Bechtel still personally handles final assembly and shipping of the bikes, dissembling the generic bike wheels and attaching specialty-build two-speed hubs on respective models. He also assembles the wheels for each bike.
“It’s a really soothing thing for me to do,” he says. “There’s a magical moment when you’re building a bike wheel and you get all the spokes in. It’s like knitting or something; it’s this repetitive process, and then all of a sudden you’ve got 36 spokes in there, and you start tensioning them, and all of a sudden it becomes a wheel. I don’t ever get tired of it.”
How to bicymple
Bechtel says their bikes are easier to ride than his first prototype, and each of the three models has its perks.
The “Play” is symmetrical, with front and rear steering. The “Go” looks just like the “Play” but utilizes a two-speed hub and steers normally from the front. The “Penny Farthing” is a nod to the big front-wheeled novelty bicycles of long ago, with a 36-inch-wide front wheel. Paired with a two-speed hub, it offers riders decent stability with the chance to still pedal relatively fast. Shifting on all three bikes is done with the heel of the foot. Bicymple has also designed custom unicycles for several customers, but currently lacks a one-wheeled product line.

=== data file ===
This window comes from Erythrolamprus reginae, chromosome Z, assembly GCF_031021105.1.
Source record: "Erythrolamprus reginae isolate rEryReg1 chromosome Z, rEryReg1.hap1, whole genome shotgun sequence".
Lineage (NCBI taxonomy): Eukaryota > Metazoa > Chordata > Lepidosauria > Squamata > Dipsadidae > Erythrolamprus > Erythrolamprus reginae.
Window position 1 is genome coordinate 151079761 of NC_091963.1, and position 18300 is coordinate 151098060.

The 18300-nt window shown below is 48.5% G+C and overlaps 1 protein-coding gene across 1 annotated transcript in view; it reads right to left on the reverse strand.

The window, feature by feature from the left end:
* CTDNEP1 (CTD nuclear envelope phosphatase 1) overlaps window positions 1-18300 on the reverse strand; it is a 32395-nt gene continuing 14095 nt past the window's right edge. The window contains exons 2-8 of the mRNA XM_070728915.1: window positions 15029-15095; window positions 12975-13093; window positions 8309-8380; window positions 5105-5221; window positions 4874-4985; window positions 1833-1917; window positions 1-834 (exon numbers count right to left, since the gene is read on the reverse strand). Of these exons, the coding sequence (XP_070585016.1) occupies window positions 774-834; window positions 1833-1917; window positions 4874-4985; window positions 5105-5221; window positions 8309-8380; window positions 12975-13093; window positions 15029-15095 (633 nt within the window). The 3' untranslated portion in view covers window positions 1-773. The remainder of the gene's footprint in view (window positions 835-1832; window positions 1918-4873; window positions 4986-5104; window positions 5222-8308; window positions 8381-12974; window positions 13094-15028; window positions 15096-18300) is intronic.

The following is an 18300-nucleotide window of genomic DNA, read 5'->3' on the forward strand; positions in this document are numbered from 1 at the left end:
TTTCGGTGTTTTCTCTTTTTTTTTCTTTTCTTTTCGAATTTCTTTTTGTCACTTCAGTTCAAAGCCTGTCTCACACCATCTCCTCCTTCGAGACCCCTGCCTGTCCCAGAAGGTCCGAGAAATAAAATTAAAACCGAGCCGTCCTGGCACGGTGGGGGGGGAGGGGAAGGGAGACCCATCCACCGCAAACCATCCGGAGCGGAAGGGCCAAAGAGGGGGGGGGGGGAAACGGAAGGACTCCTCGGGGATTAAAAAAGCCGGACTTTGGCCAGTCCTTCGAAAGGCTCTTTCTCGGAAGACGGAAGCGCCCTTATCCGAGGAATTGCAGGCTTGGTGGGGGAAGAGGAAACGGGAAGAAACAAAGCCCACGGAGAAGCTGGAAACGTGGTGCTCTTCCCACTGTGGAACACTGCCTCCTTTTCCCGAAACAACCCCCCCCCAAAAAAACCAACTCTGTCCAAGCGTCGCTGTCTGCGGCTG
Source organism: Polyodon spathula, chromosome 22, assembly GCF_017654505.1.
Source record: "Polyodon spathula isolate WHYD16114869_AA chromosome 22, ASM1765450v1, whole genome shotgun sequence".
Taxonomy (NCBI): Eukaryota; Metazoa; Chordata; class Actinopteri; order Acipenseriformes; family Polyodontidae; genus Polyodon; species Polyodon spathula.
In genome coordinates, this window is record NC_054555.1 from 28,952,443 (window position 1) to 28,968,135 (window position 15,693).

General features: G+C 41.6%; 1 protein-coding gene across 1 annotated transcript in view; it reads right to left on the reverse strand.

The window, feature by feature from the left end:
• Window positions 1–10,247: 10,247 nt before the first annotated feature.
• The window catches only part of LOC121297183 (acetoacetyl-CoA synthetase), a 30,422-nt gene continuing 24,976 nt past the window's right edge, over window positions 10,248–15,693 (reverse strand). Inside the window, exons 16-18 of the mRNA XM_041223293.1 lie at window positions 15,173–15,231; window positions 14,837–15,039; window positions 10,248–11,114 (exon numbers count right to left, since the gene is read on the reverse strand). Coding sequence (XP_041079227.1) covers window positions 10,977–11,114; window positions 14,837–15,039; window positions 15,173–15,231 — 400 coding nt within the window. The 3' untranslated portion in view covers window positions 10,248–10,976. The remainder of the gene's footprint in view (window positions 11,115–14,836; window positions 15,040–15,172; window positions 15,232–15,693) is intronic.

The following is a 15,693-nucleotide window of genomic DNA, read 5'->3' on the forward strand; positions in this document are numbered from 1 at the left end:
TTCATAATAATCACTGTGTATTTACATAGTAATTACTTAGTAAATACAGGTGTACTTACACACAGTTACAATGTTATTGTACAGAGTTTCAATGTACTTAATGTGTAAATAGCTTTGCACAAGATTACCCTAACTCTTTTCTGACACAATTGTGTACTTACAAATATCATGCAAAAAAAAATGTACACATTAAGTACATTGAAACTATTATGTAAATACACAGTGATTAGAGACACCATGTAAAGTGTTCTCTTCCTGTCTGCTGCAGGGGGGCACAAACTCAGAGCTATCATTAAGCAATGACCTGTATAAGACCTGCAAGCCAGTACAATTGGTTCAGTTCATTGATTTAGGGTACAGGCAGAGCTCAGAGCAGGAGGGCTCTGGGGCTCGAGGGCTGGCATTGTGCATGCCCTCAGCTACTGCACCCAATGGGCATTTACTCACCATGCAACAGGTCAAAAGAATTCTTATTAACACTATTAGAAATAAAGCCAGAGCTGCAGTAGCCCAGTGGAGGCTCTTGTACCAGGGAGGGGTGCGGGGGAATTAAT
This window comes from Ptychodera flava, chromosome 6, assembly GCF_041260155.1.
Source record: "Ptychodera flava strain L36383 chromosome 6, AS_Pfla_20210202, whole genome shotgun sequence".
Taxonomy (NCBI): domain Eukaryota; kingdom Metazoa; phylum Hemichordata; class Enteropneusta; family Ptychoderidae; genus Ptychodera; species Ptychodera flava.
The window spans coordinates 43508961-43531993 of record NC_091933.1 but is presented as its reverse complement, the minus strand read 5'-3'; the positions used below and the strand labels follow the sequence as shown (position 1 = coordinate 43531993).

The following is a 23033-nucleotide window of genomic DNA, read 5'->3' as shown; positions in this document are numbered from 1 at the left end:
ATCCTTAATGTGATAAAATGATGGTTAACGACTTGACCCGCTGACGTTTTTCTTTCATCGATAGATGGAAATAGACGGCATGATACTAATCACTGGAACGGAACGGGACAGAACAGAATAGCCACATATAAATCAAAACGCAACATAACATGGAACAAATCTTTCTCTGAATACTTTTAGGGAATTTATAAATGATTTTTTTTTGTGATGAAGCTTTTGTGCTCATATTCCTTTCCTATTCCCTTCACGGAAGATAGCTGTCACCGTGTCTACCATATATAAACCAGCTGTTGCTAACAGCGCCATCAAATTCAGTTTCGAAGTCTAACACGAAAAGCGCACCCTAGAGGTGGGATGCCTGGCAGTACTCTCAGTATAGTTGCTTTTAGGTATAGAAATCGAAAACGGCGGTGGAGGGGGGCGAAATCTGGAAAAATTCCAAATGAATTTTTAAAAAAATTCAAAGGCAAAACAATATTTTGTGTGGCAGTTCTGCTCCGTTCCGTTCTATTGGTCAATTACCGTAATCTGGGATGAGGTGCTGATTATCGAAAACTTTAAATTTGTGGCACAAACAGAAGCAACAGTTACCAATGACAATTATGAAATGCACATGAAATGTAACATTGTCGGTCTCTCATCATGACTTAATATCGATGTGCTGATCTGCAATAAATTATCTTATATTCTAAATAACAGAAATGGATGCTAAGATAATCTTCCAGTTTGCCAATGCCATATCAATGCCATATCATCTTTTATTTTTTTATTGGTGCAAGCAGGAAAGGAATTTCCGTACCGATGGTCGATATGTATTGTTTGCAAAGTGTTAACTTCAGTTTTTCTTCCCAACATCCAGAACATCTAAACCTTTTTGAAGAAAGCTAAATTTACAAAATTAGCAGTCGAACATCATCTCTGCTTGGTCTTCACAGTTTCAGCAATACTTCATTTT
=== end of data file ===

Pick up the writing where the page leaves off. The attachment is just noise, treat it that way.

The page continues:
Compared to riding a regular bike, Bechtel says a bicymple ride is quirky and very, very nimble. Still, he points out that you probably shouldn’t take one mountain biking.
“For me, it’s a bike that I’m going to ride around in my alley, and hang out with friends,” he says.
With both men still holding day jobs—Starbuck does remote software work while Bechtel works for a pickleball paddle company—they don’t see their venture as anything other than a fun side project. Although that could one day change, the two men are satisfied keeping bicymple as simple as possible.
“I’m curious to see where it takes us,” Bechtel says, “but I’m pretty happy with where it’s at.”